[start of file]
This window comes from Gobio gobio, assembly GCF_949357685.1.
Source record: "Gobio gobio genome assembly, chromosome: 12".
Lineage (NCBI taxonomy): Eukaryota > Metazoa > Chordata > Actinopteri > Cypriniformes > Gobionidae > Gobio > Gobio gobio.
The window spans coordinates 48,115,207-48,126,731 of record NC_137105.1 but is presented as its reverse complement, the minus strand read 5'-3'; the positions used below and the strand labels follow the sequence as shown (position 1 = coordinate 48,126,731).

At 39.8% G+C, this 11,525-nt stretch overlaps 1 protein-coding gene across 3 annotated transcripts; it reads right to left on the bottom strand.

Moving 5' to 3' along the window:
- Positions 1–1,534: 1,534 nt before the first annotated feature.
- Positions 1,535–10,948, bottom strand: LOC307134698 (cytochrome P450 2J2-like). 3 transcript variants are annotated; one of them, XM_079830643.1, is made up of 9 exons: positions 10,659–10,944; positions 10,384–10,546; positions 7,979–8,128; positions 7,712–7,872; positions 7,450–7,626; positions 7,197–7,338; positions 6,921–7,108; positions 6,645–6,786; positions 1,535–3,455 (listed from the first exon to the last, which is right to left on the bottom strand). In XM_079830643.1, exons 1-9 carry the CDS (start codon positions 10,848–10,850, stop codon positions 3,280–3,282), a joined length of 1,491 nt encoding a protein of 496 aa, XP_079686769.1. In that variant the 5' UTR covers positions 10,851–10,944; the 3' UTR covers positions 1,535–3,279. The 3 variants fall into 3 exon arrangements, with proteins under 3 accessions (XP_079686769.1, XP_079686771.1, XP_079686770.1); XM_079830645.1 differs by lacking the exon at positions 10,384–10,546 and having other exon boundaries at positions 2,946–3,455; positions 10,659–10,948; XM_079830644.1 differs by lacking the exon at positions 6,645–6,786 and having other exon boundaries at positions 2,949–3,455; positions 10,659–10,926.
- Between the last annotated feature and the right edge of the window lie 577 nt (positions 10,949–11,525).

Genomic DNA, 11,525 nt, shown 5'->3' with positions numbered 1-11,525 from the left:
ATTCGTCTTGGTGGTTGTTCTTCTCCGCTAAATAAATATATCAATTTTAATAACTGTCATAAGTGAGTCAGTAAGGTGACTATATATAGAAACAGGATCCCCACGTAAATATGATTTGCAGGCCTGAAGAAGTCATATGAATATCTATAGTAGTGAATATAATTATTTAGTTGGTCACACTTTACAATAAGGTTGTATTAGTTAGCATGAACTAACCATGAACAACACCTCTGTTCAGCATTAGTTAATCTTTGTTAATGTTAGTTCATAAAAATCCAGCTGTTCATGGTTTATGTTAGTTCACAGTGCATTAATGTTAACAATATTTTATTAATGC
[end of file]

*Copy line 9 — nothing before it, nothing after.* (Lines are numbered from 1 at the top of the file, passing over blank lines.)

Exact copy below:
- Between the last annotated feature and the right edge of the window lie 577 nt (positions 10,949–11,525).